The Greek is represented by the Kyrie and Christe, eleison ; and The Latin, by the rest of the Liturgy, at least in the Western Church.
After this beginning, the Priest and Server recite alternately the verses of the forty-second psalm of King David, Judica me, Deus. It is a psalm of gladness and joyful longing, expressing the desire of the royal prophet for the Altar and Temple of God, a desire that should animate the priest in like manner, as he stands at the foot of the Altar, like the Publican in the Temple, yet full of confidence and hope. This psalm is omitted in Masses of the Dead, and during Passiontide, as being unsuitable to such occasions of grief and penance, while some Religious Orders never say it at all.
The psalm ends with the Gloria Patri. The first part of it is supposed to have been framed by the Apostles, while the other part dates probably from the Council of Nicea, held a.d. 325, in condemnation of Arius, who taught that the Son was not from the beginning, nor equal in all things to the Father. This Doxology, as it is called, terminates nearly all the psalms, as used in the Divine Office, and should be said with head bowed down and in all reverence, as an act of faith in the dogma of the Blessed Trinity.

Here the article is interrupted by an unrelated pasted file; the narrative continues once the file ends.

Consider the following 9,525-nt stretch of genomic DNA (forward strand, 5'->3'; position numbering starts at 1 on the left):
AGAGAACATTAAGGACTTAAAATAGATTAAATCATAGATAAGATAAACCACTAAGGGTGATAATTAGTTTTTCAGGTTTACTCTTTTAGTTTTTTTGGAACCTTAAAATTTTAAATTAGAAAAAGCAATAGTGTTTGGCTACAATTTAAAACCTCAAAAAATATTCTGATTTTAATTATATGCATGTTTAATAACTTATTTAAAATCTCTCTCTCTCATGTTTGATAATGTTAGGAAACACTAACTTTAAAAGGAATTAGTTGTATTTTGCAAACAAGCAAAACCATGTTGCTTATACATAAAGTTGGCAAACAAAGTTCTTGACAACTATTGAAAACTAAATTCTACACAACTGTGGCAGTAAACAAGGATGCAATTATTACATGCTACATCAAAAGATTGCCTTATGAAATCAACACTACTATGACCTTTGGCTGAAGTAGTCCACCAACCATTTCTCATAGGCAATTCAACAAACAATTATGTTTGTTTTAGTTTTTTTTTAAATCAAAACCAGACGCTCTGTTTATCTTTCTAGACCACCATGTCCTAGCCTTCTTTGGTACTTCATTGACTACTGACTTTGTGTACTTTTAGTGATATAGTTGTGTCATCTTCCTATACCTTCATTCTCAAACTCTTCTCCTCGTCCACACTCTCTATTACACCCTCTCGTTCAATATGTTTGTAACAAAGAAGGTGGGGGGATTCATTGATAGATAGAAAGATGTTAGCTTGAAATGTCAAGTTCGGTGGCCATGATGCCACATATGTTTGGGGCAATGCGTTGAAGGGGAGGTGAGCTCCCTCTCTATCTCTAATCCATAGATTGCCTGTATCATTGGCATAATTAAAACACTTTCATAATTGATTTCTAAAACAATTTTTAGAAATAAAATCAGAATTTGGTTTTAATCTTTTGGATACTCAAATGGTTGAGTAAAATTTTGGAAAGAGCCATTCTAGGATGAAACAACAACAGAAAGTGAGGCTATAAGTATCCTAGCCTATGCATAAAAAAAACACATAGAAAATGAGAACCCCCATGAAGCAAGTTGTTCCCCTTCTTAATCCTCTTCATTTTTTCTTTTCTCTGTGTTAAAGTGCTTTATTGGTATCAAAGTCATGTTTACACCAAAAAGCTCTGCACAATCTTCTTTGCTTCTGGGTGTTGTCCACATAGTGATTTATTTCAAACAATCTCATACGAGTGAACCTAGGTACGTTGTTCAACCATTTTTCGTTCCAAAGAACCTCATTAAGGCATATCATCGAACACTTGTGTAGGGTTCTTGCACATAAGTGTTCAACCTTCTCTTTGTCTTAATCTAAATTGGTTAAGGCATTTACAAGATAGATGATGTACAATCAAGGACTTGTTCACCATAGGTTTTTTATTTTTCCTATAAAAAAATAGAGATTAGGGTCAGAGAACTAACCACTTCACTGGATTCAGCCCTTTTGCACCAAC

Then the priest recites the Confiteor—the " I confess," acknowledging his sinfulness before God and His Saints, and His unworthiness to approach the Altar; he asks pardon of his offences, which is one of the ends, of sacrifice, and he also begs the Saints to pray to God for him for that purpose. Here we have a distinct profession of faith in that consoling doctrine of the Church, the Communion of Saints, whereby we of the Church Militant on earth can appeal to the members of the Church Triumphant in Heaven for the help of their prayers in our behalf. Such invocation is authorised in many places of Holy Writ, both in the Old Testament and the New. While saying the Confiteor, (which has been in use from the eighth century,) the priest profoundly bows his body, and strikes his breast thrice, imitating the humble Publican, who "would not so much as lift up his eyes towards Heaven, but struck his breast saying: O God, be merciful to me a sinner" (Luke xviii. 13). Confession of sin always preceded sacrifice, even in the Old Law.
Then the Server repeats the Confiteor, for and in the name of the Faithful; it must always be remembered that the Server throughout represents the Congregation present at the Mass.